Regardless of purpose (hedging or speculation) or the specific investment vehicles chosen, investing in volatility is not something to jump into without taking some time to understand the market, the investment vehicles and the range of possible outcomes. Failing to do the proper preparation and take a prudent approach to investing can have a more detrimental result to your personal bottom line than making a mathematical error in your VIX calculation.

Markets
Using Historical Volatility To Gauge Future Risk
Use these calculations to uncover the risk involved in your investments. 
Markets
The Uses And Limits Of Volatility
Check out how the assumptions of theoretical risk models compare to actual market performance. 
Options & Futures
Implied Volatility: Buy Low And Sell High
This value is an essential ingredient in the option pricing recipe. 
Options & Futures
Volatility  The Birth Of A New Asset Class
Learn more about the trading possibilities with the VIX. 
Mutual Funds & ETFs
Understanding Volatility Measurements
How do you choose a fund with an optimal riskreward combination? We teach you about standard deviation, beta and more! 
Options & Futures
Ratio Writing: A HighVolatility Options Strategy
Selling a greater number of options than you buy profits from a decline back to average levels of implied volatility. 
Options & Futures
The Volatility Index: Reading Market Sentiment
Using the Volatility Index can be essential for investing success. 
Options & Futures
Measure Volatility With Average True Range
Find more profitable entry and exit locations with this standard indicator. 
Economics
The Problem With Today’s Headline Economic Data
Headwinds have kept the U.S. growth more moderate than in the past–including leverage levels and an aging population—and the latest GDP revisions prove it. 
Economics
Explaining the Participation Rate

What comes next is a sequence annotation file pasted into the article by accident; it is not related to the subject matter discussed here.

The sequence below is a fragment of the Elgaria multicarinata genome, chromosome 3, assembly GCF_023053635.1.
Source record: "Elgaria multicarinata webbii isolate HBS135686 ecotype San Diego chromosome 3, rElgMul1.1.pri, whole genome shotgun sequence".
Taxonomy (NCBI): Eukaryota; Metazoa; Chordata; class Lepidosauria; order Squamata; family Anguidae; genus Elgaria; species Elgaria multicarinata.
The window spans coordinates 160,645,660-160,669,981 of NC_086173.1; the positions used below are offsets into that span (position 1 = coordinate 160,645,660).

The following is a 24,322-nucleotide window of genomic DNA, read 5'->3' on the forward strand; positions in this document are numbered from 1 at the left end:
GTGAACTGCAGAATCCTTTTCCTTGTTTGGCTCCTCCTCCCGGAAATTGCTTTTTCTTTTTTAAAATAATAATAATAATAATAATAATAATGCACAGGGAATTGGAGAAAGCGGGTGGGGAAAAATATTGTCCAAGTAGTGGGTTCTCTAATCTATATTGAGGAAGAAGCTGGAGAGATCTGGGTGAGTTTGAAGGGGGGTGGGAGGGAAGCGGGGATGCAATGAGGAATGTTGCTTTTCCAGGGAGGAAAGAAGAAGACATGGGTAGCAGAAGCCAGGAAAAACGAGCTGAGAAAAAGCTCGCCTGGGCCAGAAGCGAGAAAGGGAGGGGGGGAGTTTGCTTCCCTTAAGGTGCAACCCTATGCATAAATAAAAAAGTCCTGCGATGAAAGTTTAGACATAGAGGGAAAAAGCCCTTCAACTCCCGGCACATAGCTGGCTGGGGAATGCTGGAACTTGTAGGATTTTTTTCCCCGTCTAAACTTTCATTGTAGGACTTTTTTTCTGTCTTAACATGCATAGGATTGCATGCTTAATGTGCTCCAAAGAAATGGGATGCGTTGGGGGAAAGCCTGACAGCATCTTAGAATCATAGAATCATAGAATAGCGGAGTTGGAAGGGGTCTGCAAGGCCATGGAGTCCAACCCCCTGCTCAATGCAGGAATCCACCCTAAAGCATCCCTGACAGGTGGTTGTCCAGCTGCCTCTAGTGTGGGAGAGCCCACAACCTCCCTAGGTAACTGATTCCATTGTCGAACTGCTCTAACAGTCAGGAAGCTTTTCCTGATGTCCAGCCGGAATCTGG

The participation rate is the percentage of civilians who are either employed or unemployed and looking for a job.

PrincipalAgent Problem
The principalagent problem develops when a principal creates ... 
ExchangeTraded Fund (ETF)
A security that tracks an index, a commodity or a basket of assets ... 
Discount Bond
A bond that is issued for less than its par (or face) value, ... 
Compound Annual Growth Rate  CAGR
The Compound Annual Growth Rate (CAGR) is the mean annual growth ... 
Internal Rate Of Return  IRR
A metric used in capital budgeting measuring the profitability ... 
Net Line
The amount of risk that an insurance company retains after subtracting ...

Do penny stocks pay dividends?
Because of the small market capitalization and revenues typical of most penny stocks, there are very few that offer dividends. ... Read Full Answer >> 
Can you buy penny stocks in an IRA?
It is possible to trade penny stocks through an individual retirement accounts, or IRA. However, penny stocks are generally ... Read Full Answer >> 
Where do penny stocks trade?
Generally, penny stocks are traded through the use of the Over the Counter Bulletin Board (OTCBB) and through pink sheets. ... Read Full Answer >> 
Where can I buy penny stocks?
Some penny stocks, those using the definition of trading for less than $5 per share, are traded on regular exchanges such ... Read Full Answer >> 
Is my IRA/Roth IRA FDICInsured?
The Federal Deposit Insurance Corporation, or FDIC, is a governmentrun agency that provides protection against losses if ... Read Full Answer >> 
Can my child have an IRA/Roth IRA?
One of the best assets a person can have is an individual retirement account (IRA), and children can have one as long as ... Read Full Answer >>